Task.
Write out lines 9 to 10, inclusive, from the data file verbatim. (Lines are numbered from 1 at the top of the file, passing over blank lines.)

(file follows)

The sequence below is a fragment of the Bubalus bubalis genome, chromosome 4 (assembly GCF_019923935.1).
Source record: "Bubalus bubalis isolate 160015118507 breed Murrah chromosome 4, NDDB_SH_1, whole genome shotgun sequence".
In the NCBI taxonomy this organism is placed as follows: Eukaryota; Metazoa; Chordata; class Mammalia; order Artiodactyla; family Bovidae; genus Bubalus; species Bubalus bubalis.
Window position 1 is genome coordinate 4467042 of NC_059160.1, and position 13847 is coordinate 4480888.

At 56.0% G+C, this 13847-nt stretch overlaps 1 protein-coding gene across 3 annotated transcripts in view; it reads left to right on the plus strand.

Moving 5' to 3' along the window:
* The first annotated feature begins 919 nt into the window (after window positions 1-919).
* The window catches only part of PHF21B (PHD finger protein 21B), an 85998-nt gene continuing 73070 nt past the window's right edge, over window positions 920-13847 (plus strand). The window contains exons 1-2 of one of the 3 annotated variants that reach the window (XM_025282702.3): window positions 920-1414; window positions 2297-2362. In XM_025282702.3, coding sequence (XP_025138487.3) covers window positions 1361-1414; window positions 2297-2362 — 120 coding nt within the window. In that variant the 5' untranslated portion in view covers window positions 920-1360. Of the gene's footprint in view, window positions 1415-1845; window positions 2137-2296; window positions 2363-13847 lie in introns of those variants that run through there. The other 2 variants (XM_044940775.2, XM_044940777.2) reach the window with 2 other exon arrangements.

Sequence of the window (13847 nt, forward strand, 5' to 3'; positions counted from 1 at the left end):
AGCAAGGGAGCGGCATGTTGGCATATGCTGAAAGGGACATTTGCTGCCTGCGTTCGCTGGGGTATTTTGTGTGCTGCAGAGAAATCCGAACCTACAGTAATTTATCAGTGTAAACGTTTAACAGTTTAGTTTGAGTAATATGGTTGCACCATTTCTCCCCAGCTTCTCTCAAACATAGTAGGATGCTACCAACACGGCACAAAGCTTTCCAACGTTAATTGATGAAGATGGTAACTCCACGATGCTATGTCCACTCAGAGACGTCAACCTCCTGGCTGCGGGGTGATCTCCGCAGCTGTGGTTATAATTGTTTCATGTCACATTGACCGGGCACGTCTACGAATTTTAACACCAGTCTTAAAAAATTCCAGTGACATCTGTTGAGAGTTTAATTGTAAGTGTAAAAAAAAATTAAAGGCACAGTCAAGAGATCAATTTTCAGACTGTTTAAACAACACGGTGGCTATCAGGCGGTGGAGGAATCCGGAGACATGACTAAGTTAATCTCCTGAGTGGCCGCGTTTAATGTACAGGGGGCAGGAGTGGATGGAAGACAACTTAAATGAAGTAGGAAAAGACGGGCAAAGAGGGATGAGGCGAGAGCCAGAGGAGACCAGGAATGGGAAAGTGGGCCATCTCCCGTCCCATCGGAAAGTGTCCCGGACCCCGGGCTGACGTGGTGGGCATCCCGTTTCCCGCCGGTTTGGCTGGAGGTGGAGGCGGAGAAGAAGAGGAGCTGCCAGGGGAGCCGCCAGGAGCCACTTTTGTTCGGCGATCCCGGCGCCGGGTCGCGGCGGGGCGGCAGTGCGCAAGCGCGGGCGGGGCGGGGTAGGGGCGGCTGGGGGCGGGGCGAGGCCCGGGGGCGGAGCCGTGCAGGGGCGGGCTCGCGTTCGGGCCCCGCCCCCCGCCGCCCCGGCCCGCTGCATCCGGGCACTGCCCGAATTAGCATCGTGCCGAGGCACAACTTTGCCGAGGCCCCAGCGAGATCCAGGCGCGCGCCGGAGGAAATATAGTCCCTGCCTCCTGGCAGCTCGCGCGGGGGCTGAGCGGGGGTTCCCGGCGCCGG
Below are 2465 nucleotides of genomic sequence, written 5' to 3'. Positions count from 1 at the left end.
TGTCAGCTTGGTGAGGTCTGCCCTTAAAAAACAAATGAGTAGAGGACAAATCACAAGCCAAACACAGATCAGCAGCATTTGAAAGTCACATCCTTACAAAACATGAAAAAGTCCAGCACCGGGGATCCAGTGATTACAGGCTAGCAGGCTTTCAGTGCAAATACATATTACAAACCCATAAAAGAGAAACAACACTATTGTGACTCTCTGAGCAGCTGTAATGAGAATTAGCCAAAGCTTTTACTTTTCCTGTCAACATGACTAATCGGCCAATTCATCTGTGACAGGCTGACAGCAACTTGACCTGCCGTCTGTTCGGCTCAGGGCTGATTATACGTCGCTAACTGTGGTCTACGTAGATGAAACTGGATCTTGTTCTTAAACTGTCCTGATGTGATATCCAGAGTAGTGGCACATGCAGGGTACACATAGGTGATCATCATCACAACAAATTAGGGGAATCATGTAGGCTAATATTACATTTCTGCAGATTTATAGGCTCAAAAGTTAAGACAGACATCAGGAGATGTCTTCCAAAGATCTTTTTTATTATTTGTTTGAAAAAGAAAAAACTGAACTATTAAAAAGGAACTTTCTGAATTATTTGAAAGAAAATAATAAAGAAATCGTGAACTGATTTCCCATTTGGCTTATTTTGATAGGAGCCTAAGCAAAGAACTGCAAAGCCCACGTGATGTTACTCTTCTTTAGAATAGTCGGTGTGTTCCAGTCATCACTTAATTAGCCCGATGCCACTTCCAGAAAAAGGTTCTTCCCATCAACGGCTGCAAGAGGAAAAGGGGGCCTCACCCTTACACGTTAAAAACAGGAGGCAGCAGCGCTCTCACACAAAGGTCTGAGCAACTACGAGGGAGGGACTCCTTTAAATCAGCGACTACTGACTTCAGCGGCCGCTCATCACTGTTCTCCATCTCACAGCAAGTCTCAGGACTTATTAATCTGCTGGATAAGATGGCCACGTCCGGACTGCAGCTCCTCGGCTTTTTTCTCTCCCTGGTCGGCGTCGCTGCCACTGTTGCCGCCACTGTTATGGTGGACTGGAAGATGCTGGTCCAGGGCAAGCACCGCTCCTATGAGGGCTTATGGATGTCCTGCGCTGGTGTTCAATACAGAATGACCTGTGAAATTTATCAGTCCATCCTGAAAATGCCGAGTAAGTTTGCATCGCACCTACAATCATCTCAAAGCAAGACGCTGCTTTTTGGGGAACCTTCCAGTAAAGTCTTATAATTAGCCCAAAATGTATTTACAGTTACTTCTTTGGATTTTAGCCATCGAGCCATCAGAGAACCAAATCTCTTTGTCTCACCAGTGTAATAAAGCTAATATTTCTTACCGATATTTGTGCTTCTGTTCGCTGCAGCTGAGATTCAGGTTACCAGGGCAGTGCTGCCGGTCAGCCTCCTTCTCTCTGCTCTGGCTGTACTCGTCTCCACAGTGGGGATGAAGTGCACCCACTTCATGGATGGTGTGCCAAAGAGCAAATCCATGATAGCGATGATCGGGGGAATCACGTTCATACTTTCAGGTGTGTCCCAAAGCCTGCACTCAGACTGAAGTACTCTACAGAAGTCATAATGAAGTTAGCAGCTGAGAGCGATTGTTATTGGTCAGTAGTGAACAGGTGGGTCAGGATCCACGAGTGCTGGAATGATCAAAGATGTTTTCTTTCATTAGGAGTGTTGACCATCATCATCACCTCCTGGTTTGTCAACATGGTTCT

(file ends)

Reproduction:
Sequence of the window (13847 nt, forward strand, 5' to 3'; positions counted from 1 at the left end):
AGCAAGGGAGCGGCATGTTGGCATATGCTGAAAGGGACATTTGCTGCCTGCGTTCGCTGGGGTATTTTGTGTGCTGCAGAGAAATCCGAACCTACAGTAATTTATCAGTGTAAACGTTTAACAGTTTAGTTTGAGTAATATGGTTGCACCATTTCTCCCCAGCTTCTCTCAAACATAGTAGGATGCTACCAACACGGCACAAAGCTTTCCAACGTTAATTGATGAAGATGGTAACTCCACGATGCTATGTCCACTCAGAGACGTCAACCTCCTGGCTGCGGGGTGATCTCCGCAGCTGTGGTTATAATTGTTTCATGTCACATTGACCGGGCACGTCTACGAATTTTAACACCAGTCTTAAAAAATTCCAGTGACATCTGTTGAGAGTTTAATTGTAAGTGTAAAAAAAAATTAAAGGCACAGTCAAGAGATCAATTTTCAGACTGTTTAAACAACACGGTGGCTATCAGGCGGTGGAGGAATCCGGAGACATGACTAAGTTAATCTCCTGAGTGGCCGCGTTTAATGTACAGGGGGCAGGAGTGGATGGAAGACAACTTAAATGAAGTAGGAAAAGACGGGCAAAGAGGGATGAGGCGAGAGCCAGAGGAGACCAGGAATGGGAAAGTGGGCCATCTCCCGTCCCATCGGAAAGTGTCCCGGACCCCGGGCTGACGTGGTGGGCATCCCGTTTCCCGCCGGTTTGGCTGGAGGTGGAGGCGGAGAAGAAGAGGAGCTGCCAGGGGAGCCGCCAGGAGCCACTTTTGTTCGGCGATCCCGGCGCCGGGTCGCGGCGGGGCGGCAGTGCGCAAGCGCGGGCGGGGCGGGGTAGGGGCGGCTGGGGGCGGGGCGAGGCCCGGGGGCGGAGCCGTGCAGGGGCGGGCTCGCGTTCGGGCCCCGCCCCCCGCCGCCCCGGCCCGCTGCATCCGGGCACTGCCCGAATTAGCATCGTGCCGAGGCACAACTTTGCCGAGGCCCCAGCGAGATCCAGGCGCGCGCCGGAGGAAATATAGTCCCTGCCTCCTGGCAGCTCGCGCGGGGGCTGAGCGGGGGTTCCCGGCGCCGG